Skip to main content

You are here

Iraq: Iraqi people and Syrian refugees have a great resilience

23 Nov 2016

Australian engineer Graham Baker recently returned from a six month assignment as a logistician with Médecins Sans Frontières. He was in the Kurdish autonomous region of Iraq, supporting Iraqi displaced people and Syrian refugees at two locations. As the attack on Mosul continues, Graham tells us his story of six months with the people of this region.

“In Dohuk I was supporting the maintenance of the maternity clinic of the refugee camp and looking after the Médecins Sans Frontières facilities office, guest houses and central warehouse. In the warehouse we had the Field Surgical Unit (FSU) which has now been deployed near Mosul as an emergency preparedness unit for the victims of the on-going battle in the city.” The FSU is a small but complete emergency hospital set up as a combination of tents. It includes a triage area, emergency room, operating theatre and post-operating room. It also has sterilisation facilities, a laboratory, a power generator and a water supply. 

"The second part of my assignment was the rehabilitation of the Tal Maraq maternity clinic. And the first baby was born on the day when I left the country!"

“In the Ninewa province, I was based in Zummar. Our programs included a mobile clinic that was going to three villages. Sometimes we had to change the villages we visited depending on the security context. The second part of my assignment was the rehabilitation of the Tal Maraq maternity clinic. And the first baby was born on the day when I left the country! I was happy that the work has been completed and our medical team can take over to deliver health care.” Security was a major issue in Ninewa as the region has been controlled by Islamic State and taken over recently by the Peshmerga, the Kurdish armed forces. It is still a highly militarised area. “Most of our cargo was coming from Europe by truck through Turkey. We only used the airport for medical supplies that are temperature sensitive. Going from one point to another can take some time as there are security check-points to control movements. Fortunately, the roads were reasonably well constructed, but sometimes we had grooves right across the road and we had to stop altogether, go through this bump and start off again.”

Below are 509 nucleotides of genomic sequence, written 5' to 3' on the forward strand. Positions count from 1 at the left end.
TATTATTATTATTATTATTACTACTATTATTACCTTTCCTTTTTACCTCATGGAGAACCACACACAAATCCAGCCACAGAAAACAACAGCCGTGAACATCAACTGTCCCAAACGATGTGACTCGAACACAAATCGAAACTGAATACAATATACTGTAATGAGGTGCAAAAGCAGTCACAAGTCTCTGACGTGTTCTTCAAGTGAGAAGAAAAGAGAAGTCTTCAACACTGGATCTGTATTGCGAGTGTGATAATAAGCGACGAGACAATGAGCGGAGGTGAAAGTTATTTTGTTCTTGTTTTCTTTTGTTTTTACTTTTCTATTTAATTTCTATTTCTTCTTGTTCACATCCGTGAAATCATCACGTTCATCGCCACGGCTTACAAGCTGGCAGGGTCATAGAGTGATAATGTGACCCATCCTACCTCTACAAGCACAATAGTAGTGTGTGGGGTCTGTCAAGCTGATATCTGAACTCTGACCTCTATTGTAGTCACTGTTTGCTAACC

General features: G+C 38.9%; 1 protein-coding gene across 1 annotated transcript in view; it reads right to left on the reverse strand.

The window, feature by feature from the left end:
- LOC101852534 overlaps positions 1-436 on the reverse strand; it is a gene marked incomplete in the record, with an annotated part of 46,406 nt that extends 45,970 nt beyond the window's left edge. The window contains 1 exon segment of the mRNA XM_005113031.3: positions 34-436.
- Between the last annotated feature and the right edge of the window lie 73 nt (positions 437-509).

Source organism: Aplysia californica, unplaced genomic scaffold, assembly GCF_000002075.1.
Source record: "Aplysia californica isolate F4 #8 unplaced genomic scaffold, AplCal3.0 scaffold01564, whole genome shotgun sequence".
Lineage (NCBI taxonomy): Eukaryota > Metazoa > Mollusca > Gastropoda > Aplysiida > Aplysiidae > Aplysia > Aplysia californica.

“I’m an engineer but I hardly used my technical skills. I was managing drivers and local trade people – ‘tradies’ we would say in Australia – who were doing refurbishment work. There was financial and expenditure control to make sure we respected our budget. I relied strongly on my assistants. They had good English, good trade skills and good contact with the communities. That was precious. I enjoyed being in a different environment, meeting with people who have been forced from their home, who are displaced or refugees, to see how they live and how they perceive their future.”

Many Syrian refugees in Domiz camp are looking to go to Europe to seek asylum, but not all. “I met some people who would rather stay in Domiz than go to Australia or Europe, until they can return to Syria safely. In Ninewa, my assistant had his house ransacked and destroyed by ISIS. He lost all his possessions, but now he is in the process of rebuilding it. His family has lived there for generations and chose not to leave. Although he worked in the USA, he decided to come back to his community. For me that was a picture of the great resilience of this people.” All in all, my mission was an amazing experience and I’d be happy to go back in the field with Médecins Sans Frontières, in Iraq or another country.”


Note: The comments collected will only be used for publishing on this page. The comments section of the website is managed & hosted by a third-party company Disqus, based in USA. Please ensure you agree with their Privacy Policy before using it.